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Does Medicare Cover Flu Shots?

Yes, Original Medicare covers flu shots at no cost under Part B since they’re considered preventative, outpatient care. Additionally, because Medicare Advantage plans are required to offer the same coverage as Original Medicare, Medicare Advantage plans also cover flu shots 100% free of charge when given by a participating provider.

Occasionally, doctors may prescribe patients a second flu shot during the same flu season if seen as medically necessary. If the patient needs a second flu shot, Medicare Part D will cover the shot at no additional cost. Without Part D, the recipient will pay for the shot out of pocket. Medicare Advantage will also often cover a second annual flu shot if prescribed by a doctor. However, the cost and coverage availability of the second immunization will depend on your specific Medicare Advantage plan.

Do You Need a Flu Shot?

The CDC estimates that 36,000,000 people came down with the flu between November 2019-April 2020, with 63% of related deaths found in individuals over the age of 65. While the flu can be dangerous to some individuals, particularly senior citizens, a great way to prevent infection is to get vaccinated against it annually.

Each year the government and pharmaceutical industry produces a re-formulated vaccine explicitly designed to target that year’s influenza virus. However, with vaccination a yearly proposition, you may wonder who pays for it. Read this article to learn whether Medicare covers your annual flu immunization.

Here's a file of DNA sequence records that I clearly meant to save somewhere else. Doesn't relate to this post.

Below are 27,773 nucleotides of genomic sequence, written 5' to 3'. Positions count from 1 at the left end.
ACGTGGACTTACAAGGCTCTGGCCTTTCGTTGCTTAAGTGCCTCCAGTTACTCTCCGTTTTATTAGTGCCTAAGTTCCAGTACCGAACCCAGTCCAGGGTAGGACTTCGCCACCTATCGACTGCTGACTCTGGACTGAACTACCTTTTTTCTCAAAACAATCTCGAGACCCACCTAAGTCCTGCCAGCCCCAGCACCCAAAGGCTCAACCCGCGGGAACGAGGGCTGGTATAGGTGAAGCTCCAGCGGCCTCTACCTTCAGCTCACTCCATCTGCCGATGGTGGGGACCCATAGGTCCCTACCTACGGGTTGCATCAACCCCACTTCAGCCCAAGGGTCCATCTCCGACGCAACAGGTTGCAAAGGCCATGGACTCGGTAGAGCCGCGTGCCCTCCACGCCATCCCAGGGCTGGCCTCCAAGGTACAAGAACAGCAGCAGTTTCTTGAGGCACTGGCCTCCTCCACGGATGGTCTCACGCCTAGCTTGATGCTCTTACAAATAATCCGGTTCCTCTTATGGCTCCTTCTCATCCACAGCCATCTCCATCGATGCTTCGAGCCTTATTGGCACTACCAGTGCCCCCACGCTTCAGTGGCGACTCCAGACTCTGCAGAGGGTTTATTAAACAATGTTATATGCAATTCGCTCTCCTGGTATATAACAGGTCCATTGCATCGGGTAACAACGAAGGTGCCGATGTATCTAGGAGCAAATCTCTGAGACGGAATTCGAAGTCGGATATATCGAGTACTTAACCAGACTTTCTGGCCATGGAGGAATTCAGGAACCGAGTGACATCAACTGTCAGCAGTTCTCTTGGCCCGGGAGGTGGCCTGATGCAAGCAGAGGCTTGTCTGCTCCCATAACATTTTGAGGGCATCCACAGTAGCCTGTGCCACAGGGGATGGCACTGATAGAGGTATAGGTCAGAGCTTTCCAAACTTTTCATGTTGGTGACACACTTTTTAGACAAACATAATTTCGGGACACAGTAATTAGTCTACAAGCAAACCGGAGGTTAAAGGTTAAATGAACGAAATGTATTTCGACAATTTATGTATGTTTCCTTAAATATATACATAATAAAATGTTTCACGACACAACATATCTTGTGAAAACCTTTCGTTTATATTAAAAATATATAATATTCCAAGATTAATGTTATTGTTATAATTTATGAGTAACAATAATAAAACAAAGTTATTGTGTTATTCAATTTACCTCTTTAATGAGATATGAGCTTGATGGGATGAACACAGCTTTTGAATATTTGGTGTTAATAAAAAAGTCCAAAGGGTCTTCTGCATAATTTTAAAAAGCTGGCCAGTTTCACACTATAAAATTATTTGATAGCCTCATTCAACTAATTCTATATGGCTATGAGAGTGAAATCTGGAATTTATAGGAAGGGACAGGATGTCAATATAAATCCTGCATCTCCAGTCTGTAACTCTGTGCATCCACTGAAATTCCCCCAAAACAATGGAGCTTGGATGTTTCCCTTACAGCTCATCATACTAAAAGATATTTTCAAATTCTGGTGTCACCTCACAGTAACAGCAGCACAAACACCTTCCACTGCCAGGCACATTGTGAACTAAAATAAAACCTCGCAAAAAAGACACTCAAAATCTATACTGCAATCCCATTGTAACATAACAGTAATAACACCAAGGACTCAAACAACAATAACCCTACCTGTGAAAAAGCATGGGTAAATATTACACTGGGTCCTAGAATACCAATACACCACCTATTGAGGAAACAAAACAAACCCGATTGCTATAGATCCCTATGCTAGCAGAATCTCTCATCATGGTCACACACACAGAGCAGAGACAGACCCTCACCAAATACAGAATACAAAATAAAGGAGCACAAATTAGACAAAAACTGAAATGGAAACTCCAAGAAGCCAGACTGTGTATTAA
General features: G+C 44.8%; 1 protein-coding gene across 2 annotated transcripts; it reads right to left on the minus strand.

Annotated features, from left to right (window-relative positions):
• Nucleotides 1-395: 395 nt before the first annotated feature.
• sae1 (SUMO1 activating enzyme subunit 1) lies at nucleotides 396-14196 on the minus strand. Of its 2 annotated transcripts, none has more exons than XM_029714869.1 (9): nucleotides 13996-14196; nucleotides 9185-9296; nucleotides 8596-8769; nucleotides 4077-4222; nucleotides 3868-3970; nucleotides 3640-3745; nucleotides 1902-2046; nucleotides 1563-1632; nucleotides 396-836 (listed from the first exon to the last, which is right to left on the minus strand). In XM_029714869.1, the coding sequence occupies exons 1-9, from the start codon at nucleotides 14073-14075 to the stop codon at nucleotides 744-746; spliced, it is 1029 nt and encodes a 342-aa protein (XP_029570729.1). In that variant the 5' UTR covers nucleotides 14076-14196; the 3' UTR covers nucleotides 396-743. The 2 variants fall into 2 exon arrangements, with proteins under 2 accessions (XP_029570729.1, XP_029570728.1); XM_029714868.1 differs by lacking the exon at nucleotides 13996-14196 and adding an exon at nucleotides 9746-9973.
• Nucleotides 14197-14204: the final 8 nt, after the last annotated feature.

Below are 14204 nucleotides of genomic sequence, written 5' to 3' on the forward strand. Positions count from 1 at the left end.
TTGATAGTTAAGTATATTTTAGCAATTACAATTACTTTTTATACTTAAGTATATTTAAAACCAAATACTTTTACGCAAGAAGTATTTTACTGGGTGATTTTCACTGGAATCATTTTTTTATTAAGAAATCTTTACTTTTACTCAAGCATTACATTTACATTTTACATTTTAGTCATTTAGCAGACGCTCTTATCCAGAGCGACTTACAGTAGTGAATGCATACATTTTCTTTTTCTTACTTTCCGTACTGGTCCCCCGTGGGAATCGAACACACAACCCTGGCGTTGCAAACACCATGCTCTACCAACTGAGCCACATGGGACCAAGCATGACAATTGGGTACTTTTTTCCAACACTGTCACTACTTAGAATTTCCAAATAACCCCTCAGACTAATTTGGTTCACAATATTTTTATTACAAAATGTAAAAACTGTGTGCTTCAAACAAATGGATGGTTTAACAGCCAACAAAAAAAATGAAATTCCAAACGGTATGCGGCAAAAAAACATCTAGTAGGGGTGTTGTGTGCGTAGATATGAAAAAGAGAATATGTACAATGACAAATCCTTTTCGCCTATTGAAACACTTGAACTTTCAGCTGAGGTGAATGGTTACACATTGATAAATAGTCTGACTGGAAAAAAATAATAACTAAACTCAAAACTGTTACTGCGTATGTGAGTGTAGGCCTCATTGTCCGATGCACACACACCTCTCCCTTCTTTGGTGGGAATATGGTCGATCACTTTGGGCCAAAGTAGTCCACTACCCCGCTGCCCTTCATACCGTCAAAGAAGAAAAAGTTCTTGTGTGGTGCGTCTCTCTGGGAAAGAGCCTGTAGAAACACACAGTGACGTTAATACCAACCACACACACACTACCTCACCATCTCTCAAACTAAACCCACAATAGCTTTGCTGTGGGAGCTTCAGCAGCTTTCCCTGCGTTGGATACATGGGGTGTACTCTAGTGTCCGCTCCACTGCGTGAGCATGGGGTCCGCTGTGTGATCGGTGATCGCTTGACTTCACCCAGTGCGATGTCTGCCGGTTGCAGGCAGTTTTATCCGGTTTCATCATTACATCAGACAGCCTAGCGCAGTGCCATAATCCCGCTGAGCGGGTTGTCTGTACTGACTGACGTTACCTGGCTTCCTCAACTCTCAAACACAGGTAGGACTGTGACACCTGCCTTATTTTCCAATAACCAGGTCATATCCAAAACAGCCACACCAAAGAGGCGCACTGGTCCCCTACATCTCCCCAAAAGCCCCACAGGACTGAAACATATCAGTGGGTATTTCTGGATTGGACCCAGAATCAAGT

Centers for Medicare and Medicaid Services, or CMS, recommend a specific regimen of shots for Medicare recipients to keep them healthy through the flu season. Some Medicare recipients can access preferred vaccine doses. Preferred vaccines are more potent than the doses that the general public can access.

The primary forms of the preferred flu vaccine are:

  • The Fluzone High-dosage Quadrivalent Vaccine supplies four times the antigens vs. a regular flu vaccine. Because the older populations’ immune systems can be less robust than the younger populations, experts recommend that those over 65 get this strength of dosage for protection.
  • The Flublok Quadrivalent Recombinant Flu Vaccine covers four strains of influenza (quadrivalent) instead of three (trivalent), providing broader coverage against the most common circulating virus strains. Further, it does not require organic material as part of the production process and therefore is less likely to be subject to shortages.
  • The Fluad Quadrivalent Adjuvanted Flu Vaccine is supercharged with the adjuvant MF59. An adjuvant is an ingredient added to vaccines to increase the immune response that the body produces. MF59 is an emulsion of squalene oil and water. MF59 is found naturally in animals, plants, and humans.

Does Medicare Cover Nasal Spray Flu Vaccines?

Medicare does not cover the nasal flu vaccine. The nasal flu vaccine is only intended for use in individuals aged 2 to 49. Because Medicare is mainly used by individuals over 65, there would be little benefit to offering it. Further, the previously mentioned preferred doses do not come in nasal form, with only the standard type available.

Why You Should Get Your Flu Shot